The protocol has a parameter called the "default flag," which can be "raised" or "lowered."
Anyone can submit a transaction to raise the default flag if any collateral token has a short-term price-feed value that is sufficiently less than one of its corresponding backup tokens in a backup basket. The definition of short-term and the price deviation threshold are governance parameters, with plausible values of 5 minutes and 5% deviation.
Any time the default flag is raised, issuance is paused. This is to prevent market participants from minting RTokens for cheaper than usual, in anticipation of RToken value being restored with insurance shortly thereafter.
If the mid-term price-feed value of the token in question is back within the normal range after 6 hours (configurable), anyone can submit a transaction to lower the default flag.
If the default flag stays raised continuously for 24 hours (configurable), all baskets containing the defaulted token are disabled. If the current basket contains the defaulting collateral token and is thus disabled, then it is replaced with the next remaining active basket in line, and the default flag is lowered.
Once the current basket has been updated and the default flag lowered, issuance is re-enabled. Redemption was never paused, but redeeming before this point would likely be unattractive as the redeemer would receive the defaulted collateral token as part of the basket. Once the basket has been updated, issuance and redemption are both for the new basket.
The new basket is capitalized by trading collateral from the prior basket, and as much staked RSR as is needed in order to purchase the correct amount of the new collateral basket, despite the defaulted collateral token. RTokens holders still may take some loss, since the backup basket will likely be worth somewhat less than the prior basket. This is becasue backup baskets will tend to include more conservative tokens which are less likely to appreciate than the collateral tokens they are insuring.
If there is not sufficient RSR to make up for the default and purchase the entire new basket, then RToken holders will take the corresponding loss. This is why it's important to offer plenty of reward to RSR stakers, in order to ensure sufficient insurance. For staking to be positive in expected value, the expected loss from potential default must be less than the expected gain from staking rewards. This will likely be true for many viable types of RToken collateral, but may not be true for some highly novel and risky defi tokens, which must be considered when constructing new RTokens and governing existing ones.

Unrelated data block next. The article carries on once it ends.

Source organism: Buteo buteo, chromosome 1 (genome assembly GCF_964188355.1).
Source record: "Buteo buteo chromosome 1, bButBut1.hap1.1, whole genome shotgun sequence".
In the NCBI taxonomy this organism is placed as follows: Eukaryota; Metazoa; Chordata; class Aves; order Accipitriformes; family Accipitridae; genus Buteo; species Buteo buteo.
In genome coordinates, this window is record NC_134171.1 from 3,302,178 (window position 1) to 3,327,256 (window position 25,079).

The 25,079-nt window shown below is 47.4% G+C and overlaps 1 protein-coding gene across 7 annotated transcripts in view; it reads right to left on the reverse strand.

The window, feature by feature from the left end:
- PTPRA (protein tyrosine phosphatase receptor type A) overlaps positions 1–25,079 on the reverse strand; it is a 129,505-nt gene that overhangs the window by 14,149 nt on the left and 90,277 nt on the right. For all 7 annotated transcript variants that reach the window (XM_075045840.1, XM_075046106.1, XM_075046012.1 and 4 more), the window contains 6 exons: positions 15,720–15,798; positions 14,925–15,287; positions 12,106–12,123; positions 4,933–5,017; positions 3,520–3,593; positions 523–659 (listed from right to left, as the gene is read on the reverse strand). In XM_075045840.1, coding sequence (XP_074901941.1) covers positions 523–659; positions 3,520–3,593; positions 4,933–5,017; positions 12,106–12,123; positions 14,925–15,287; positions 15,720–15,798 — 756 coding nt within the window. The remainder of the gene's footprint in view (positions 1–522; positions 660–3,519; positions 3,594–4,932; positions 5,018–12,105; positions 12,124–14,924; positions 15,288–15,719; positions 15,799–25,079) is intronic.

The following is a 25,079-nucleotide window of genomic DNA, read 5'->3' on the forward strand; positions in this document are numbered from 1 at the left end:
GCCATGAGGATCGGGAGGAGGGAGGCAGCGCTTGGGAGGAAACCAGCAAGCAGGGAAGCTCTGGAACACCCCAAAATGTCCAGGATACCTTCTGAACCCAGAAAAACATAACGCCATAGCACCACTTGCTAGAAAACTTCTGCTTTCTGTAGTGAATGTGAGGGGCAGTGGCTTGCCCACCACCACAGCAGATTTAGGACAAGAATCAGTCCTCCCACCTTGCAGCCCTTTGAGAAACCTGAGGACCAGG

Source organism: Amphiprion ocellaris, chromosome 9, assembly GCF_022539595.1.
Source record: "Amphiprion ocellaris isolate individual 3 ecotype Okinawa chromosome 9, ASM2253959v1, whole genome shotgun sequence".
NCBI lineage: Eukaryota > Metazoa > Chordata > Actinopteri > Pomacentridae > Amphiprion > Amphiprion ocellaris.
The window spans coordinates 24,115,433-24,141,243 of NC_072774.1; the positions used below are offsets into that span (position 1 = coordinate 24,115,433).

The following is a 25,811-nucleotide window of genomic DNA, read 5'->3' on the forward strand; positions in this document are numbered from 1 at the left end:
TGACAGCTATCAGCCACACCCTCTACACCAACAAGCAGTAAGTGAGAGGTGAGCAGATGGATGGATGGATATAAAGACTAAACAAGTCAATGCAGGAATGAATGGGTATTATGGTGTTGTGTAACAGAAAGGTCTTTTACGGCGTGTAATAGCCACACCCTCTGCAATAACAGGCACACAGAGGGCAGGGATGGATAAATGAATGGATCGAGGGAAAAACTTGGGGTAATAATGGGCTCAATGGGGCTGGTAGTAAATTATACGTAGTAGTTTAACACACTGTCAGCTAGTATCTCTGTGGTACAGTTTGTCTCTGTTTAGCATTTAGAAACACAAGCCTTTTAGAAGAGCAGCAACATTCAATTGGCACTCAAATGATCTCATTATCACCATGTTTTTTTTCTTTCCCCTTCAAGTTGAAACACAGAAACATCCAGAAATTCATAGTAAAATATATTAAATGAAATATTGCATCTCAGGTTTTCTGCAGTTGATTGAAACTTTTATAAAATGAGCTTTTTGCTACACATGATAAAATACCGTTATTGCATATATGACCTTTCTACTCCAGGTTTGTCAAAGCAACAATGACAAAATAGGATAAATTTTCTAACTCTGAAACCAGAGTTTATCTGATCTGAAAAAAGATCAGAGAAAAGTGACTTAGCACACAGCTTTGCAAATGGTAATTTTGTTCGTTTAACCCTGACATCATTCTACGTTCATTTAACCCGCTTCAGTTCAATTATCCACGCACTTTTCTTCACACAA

As with any Ethereum application, anyone can publish a user interface. Initially, LC Labs, a company connected to the Reserve core team that's helping with protocol development, will be the first to publish a web UI. This initial UI will support RToken minting and redeeming, RSR staking, and exploring usage and stats related to RTokens.
Use-cases of RTokens¶
The RToken software is a tool to aggregate relatively stable assets together to create basket-backed stablecoins. Our intention in the long term is to facilitate the creation of an asset-backed currency that is independent of fiat monetary systems. We envision this becoming possible once enough asset types are tokenized.
We are laying the groundwork early, as not many assets are tokenized yet. Today, the main use-cases we see are (1) a more decentralized USD-backed coin, which reduces dependence on any one fiatcoin issuer, and (2) a single simple USD-based coin that packages the yield of defi protocols. Thus our plan to launch each of these ourselves.
The main purpose of allowing and encouraging many RTokens is so that open exploration and competition can lead to the discovery of the best type of basket and governance system. There's a lot to explore, and it's better not to keep that under the control of the initial founding team. That said, we still anticipate a single dominant RToken emerging over time through that evolutionary process – maybe one the founders create, maybe not – and we think consolidation into one or two dominant options is a good thing, since simplicity and ubiquity are important for an asset to really be a currency.
We also can imagine fintech companies using the protocol to launch their own branded basket-backed stablecoins, though this wasn't the central intent of opening up the platform.
We don't expect lots of RTokens to be created right after protocol launch. Rather, we think that if one or two RTokens become large and known, that will inspire the creation of more over time.